‘WAY OFF’:The Taiwan Labour Front said the proposed monthly increase to NT$20,008 was unacceptable, as it is still far from the NT$23,745 that the group is asking for
By Kan Chih-chi and Jake Chung / Staff reporter, with staff writer and CNA
Minister of Labor Chen Hsiung-wen, center, addresses a meeting of the Basic Wage Committee at the Institute of Labor, Occupational Safety and Health in Sijhih District, New Taipei City, yesterday.
The nation’s monthly and hourly minimum wages may increase next year by about 4 percent, a Ministry of Labor committee concluded after a four-hour meeting yesterday.
The committee, presided over by Minister of Labor Chen Hsiung-wen (陳雄文), recommended that the minimum monthly wage be raised by 3.8 percent, or NT$735 per month, to NT$20,008, and that the minimum hourly wage be increased by 4.3 percent to NT$120.
If approved by the Executive Yuan, the wage increases — which would be more than double the government’s forecast of inflation of 1.64 percent this year — are to be implemented in July next year, the committee said.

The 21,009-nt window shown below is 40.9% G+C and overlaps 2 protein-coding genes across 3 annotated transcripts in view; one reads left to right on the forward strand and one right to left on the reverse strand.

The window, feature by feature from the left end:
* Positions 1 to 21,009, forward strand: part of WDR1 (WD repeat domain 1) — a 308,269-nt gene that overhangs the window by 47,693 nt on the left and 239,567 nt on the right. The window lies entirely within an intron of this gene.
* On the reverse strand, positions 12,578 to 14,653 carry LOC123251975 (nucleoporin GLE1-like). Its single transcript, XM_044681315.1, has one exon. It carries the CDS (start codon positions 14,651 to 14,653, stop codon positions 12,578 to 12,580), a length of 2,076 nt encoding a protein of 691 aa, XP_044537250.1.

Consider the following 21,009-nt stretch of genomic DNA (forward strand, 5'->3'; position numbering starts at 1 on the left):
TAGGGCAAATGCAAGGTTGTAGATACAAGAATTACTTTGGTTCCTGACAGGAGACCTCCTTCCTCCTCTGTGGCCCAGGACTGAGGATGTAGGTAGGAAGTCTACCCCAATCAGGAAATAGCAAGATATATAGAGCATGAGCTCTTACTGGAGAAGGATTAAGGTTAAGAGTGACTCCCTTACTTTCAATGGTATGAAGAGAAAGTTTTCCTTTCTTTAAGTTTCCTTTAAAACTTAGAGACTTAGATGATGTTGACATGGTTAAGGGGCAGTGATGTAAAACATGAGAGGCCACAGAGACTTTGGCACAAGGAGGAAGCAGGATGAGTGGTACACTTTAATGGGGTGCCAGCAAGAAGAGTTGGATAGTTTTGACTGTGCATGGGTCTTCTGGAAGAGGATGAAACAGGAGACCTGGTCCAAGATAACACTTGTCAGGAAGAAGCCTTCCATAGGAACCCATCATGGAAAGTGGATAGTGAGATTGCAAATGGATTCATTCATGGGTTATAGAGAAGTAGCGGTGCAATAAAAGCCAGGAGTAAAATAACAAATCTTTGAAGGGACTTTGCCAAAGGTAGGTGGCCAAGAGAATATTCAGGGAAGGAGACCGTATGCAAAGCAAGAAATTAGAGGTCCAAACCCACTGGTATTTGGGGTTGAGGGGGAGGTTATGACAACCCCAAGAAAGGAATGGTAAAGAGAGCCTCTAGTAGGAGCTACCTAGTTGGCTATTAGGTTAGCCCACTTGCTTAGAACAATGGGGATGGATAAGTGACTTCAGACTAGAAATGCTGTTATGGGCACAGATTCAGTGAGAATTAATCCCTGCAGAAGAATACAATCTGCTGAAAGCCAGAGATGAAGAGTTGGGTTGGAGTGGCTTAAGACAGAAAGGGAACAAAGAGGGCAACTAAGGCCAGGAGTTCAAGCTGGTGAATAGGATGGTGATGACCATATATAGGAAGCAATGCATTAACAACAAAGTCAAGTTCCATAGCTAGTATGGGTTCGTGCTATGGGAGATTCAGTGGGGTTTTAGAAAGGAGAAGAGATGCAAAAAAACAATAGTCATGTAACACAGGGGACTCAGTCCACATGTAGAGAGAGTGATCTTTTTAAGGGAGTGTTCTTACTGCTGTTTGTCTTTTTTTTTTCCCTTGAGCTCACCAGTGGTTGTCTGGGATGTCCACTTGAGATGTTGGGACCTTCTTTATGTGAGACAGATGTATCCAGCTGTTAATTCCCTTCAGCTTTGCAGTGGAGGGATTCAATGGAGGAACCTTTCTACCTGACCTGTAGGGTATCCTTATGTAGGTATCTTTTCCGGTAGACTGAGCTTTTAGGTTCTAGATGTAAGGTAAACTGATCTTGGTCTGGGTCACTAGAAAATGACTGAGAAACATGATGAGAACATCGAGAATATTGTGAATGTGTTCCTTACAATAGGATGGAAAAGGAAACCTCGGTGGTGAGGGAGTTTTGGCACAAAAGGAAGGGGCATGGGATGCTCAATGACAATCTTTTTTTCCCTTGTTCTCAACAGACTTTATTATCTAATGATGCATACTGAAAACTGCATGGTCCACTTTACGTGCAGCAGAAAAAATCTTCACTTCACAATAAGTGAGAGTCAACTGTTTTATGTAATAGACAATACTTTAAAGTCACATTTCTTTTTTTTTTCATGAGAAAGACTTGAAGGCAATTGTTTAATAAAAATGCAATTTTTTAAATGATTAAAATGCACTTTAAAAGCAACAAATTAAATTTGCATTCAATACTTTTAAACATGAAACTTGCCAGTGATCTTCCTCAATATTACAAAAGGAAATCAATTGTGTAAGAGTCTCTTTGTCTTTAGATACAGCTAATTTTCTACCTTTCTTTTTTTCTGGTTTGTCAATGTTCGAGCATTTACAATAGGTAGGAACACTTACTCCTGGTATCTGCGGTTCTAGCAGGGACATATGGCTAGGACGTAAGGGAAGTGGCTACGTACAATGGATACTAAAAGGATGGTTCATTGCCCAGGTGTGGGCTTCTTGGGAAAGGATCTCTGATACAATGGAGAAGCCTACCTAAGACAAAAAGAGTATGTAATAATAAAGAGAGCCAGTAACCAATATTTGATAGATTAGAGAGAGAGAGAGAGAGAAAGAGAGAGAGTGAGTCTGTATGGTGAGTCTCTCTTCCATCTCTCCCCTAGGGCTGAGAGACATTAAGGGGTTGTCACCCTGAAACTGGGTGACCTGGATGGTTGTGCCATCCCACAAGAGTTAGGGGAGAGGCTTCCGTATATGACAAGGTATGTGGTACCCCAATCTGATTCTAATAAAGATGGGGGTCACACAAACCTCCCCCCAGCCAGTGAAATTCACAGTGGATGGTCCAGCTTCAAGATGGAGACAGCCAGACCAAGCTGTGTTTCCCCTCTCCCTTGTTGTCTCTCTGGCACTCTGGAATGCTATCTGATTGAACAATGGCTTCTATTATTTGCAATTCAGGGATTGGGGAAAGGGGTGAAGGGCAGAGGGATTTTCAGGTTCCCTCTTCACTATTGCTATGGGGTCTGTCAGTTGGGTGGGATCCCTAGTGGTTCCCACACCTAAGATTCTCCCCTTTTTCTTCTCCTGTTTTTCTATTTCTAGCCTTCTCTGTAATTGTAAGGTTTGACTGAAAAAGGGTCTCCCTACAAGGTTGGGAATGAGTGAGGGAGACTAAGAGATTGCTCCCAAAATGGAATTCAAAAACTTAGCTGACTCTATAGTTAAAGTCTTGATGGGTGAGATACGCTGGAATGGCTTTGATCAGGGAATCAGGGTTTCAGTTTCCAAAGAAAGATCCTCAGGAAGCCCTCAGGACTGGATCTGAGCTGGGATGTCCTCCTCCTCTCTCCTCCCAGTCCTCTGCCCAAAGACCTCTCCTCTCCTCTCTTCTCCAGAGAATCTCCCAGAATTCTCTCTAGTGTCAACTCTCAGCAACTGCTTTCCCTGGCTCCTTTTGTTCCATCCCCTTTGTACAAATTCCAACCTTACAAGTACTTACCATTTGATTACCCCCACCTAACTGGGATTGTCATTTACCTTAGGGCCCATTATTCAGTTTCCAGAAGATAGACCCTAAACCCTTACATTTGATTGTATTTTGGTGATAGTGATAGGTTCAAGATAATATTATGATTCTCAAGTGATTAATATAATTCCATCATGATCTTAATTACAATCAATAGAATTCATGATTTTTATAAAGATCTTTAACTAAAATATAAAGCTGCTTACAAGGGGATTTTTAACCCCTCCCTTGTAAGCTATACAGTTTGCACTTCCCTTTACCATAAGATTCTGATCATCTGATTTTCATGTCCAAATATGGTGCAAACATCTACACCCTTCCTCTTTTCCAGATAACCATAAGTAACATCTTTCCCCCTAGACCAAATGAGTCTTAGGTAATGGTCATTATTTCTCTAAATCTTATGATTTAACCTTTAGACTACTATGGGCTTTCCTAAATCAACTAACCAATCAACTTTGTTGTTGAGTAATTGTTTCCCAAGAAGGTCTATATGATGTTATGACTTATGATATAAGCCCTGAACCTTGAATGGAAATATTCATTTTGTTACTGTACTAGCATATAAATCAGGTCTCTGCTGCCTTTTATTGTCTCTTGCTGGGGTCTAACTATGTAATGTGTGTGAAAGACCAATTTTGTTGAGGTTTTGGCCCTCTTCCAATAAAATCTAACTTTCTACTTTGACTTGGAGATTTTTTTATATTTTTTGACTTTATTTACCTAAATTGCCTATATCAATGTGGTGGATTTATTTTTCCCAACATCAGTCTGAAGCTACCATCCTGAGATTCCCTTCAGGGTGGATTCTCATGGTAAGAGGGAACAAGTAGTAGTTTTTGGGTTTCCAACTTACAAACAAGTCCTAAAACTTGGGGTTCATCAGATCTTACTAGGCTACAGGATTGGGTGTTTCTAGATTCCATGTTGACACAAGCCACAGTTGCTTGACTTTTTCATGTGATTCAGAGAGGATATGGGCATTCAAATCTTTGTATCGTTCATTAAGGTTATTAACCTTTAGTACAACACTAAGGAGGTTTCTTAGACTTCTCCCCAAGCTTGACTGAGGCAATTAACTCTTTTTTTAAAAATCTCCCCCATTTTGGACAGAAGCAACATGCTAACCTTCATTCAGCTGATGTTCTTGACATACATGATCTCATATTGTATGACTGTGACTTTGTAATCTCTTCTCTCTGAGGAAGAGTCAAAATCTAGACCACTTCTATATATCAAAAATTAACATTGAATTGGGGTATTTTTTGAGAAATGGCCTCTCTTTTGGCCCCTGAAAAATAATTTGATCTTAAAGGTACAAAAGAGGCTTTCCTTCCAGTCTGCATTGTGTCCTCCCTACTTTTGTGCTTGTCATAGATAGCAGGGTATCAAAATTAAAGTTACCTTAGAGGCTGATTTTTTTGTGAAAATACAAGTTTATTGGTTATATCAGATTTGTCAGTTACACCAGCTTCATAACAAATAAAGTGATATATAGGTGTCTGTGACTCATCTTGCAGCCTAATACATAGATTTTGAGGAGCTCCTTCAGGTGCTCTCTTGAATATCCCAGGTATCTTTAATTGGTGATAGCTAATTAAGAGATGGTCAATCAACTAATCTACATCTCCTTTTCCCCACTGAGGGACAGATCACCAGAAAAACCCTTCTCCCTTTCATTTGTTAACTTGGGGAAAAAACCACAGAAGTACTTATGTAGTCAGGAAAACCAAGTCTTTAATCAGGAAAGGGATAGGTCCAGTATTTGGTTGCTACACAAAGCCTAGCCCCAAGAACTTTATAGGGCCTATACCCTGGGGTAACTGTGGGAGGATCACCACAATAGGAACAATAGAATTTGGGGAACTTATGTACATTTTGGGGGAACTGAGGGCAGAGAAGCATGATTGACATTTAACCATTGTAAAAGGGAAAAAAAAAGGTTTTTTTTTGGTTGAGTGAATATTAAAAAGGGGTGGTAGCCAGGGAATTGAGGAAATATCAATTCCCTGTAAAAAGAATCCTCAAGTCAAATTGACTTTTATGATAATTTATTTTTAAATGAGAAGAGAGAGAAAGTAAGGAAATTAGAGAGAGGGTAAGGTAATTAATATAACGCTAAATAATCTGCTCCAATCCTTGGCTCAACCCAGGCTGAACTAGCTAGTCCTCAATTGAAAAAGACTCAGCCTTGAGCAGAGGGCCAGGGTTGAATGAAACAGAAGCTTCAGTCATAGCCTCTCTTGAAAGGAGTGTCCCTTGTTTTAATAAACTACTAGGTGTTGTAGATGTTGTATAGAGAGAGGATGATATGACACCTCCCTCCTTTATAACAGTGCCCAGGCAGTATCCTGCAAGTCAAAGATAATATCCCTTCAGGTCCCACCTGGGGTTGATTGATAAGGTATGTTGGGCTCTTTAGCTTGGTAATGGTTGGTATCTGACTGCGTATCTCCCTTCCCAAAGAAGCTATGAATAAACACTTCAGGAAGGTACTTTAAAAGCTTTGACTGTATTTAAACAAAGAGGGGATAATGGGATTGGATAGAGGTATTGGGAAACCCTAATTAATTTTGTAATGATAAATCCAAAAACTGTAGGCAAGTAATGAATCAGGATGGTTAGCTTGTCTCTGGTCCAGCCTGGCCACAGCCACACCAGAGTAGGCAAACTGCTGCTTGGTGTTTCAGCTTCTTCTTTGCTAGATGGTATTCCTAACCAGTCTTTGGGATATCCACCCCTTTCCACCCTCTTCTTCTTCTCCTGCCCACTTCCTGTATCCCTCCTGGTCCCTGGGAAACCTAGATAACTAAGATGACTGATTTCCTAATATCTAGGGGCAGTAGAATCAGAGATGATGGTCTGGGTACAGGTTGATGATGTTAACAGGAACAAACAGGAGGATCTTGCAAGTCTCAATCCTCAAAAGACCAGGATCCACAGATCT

Next year’s potential wage hike would follow a 1.2 percent rise in the minimum wage this year to NT$19,273, which took effect in July, and a 5.5 percent increase in the hourly minimum wage to NT$115, which was implemented in January.
According to the ministry, the proposed wage increase would directly affect 1.5 million Taiwanese and 300,000 foreign workers.
The Taiwan Labour Front yesterday said that the decision by the committee was unacceptable.
Taiwan is continuing on the path of oppressing its workers, the group said.
The fight for basic wages has been going on for at least three decades and the latest proposed increase “is still some way off from the NT$23,745 the group has set as the goal” for workers, Taiwan Labour Front secretary-general Son Yu-liam (孫友聯) said.
Moreover, the committee’s proposal continues to violate Article 7 of the International Covenant on Economic, Social and Cultural Rights and Resolution No. 131 of the International Labor Organization, Son said.
The basic principle of “guaranteeing workers and their ability to provide their families with basic living standards” is what labor rights groups in Taiwan are aiming for, he said.
Son said the group would continue pushing to enact a law on reviewing basic wages to protect workers if the government delays wage adjustments because of pressure from businesses.